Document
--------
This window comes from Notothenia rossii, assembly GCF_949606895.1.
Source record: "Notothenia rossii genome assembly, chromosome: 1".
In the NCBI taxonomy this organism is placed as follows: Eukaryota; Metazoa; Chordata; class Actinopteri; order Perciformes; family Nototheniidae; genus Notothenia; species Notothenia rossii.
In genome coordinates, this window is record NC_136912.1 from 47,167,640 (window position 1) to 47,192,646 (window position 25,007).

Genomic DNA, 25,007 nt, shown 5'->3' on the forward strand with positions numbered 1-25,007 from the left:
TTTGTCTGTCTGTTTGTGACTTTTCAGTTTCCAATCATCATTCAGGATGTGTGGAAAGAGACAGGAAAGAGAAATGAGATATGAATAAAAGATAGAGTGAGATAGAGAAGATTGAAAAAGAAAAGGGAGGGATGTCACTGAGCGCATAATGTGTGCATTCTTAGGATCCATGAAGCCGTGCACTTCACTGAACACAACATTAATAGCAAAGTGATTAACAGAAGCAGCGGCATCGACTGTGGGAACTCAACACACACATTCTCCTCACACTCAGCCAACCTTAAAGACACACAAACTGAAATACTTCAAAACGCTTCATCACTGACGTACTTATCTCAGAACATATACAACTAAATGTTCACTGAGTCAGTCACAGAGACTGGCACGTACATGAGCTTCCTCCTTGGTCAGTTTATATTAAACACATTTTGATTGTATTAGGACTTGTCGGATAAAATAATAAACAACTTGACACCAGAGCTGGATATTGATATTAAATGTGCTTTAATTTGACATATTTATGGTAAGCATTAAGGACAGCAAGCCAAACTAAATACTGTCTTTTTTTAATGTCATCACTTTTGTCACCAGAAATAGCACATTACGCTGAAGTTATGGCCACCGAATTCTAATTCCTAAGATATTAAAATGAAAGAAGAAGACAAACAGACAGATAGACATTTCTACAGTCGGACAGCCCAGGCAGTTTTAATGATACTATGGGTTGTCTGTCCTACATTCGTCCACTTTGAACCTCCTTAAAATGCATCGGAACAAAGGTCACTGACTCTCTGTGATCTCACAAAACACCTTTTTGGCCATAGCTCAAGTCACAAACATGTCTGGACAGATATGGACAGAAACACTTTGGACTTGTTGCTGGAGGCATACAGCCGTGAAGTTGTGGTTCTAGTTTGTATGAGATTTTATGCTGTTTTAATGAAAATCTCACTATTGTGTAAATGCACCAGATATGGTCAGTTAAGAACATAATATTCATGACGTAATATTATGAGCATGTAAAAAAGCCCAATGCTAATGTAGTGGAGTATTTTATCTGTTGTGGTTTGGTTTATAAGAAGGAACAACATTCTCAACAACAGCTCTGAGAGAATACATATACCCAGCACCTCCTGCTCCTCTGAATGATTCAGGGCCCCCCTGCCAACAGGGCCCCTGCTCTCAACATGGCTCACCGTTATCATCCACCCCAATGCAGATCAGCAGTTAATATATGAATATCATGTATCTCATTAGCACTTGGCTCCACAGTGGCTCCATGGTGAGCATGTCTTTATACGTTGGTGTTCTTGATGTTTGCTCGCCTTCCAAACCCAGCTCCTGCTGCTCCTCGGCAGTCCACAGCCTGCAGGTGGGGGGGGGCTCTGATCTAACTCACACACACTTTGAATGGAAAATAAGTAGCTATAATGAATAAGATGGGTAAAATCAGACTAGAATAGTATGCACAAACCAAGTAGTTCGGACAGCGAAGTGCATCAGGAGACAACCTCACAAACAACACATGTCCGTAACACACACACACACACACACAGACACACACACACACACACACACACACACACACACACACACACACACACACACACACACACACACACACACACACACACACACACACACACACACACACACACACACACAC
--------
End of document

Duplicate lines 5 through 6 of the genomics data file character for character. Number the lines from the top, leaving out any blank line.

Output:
Genomic DNA, 25,007 nt, shown 5'->3' on the forward strand with positions numbered 1-25,007 from the left:
TTTGTCTGTCTGTTTGTGACTTTTCAGTTTCCAATCATCATTCAGGATGTGTGGAAAGAGACAGGAAAGAGAAATGAGATATGAATAAAAGATAGAGTGAGATAGAGAAGATTGAAAAAGAAAAGGGAGGGATGTCACTGAGCGCATAATGTGTGCATTCTTAGGATCCATGAAGCCGTGCACTTCACTGAACACAACATTAATAGCAAAGTGATTAACAGAAGCAGCGGCATCGACTGTGGGAACTCAACACACACATTCTCCTCACACTCAGCCAACCTTAAAGACACACAAACTGAAATACTTCAAAACGCTTCATCACTGACGTACTTATCTCAGAACATATACAACTAAATGTTCACTGAGTCAGTCACAGAGACTGGCACGTACATGAGCTTCCTCCTTGGTCAGTTTATATTAAACACATTTTGATTGTATTAGGACTTGTCGGATAAAATAATAAACAACTTGACACCAGAGCTGGATATTGATATTAAATGTGCTTTAATTTGACATATTTATGGTAAGCATTAAGGACAGCAAGCCAAACTAAATACTGTCTTTTTTTAATGTCATCACTTTTGTCACCAGAAATAGCACATTACGCTGAAGTTATGGCCACCGAATTCTAATTCCTAAGATATTAAAATGAAAGAAGAAGACAAACAGACAGATAGACATTTCTACAGTCGGACAGCCCAGGCAGTTTTAATGATACTATGGGTTGTCTGTCCTACATTCGTCCACTTTGAACCTCCTTAAAATGCATCGGAACAAAGGTCACTGACTCTCTGTGATCTCACAAAACACCTTTTTGGCCATAGCTCAAGTCACAAACATGTCTGGACAGATATGGACAGAAACACTTTGGACTTGTTGCTGGAGGCATACAGCCGTGAAGTTGTGGTTCTAGTTTGTATGAGATTTTATGCTGTTTTAATGAAAATCTCACTATTGTGTAAATGCACCAGATATGGTCAGTTAAGAACATAATATTCATGACGTAATATTATGAGCATGTAAAAAAGCCCAATGCTAATGTAGTGGAGTATTTTATCTGTTGTGGTTTGGTTTATAAGAAGGAACAACATTCTCAACAACAGCTCTGAGAGAATACATATACCCAGCACCTCCTGCTCCTCTGAATGATTCAGGGCCCCCCTGCCAACAGGGCCCCTGCTCTCAACATGGCTCACCGTTATCATCCACCCCAATGCAGATCAGCAGTTAATATATGAATATCATGTATCTCATTAGCACTTGGCTCCACAGTGGCTCCATGGTGAGCATGTCTTTATACGTTGGTGTTCTTGATGTTTGCTCGCCTTCCAAACCCAGCTCCTGCTGCTCCTCGGCAGTCCACAGCCTGCAGGTGGGGGGGGGCTCTGATCTAACTCACACACACTTTGAATGGAAAATAAGTAGCTATAATGAATAAGATGGGTAAAATCAGACTAGAATAGTATGCACAAACCAAGTAGTTCGGACAGCGAAGTGCATCAGGAGACAACCTCACAAACAACACATGTCCGTAACACACACACACACACACACAGACACACACACACACACACACACACACACACACACACACACACACACACACACACACACACACACACACACACACACACACACACACACACACACACACACACACACACAC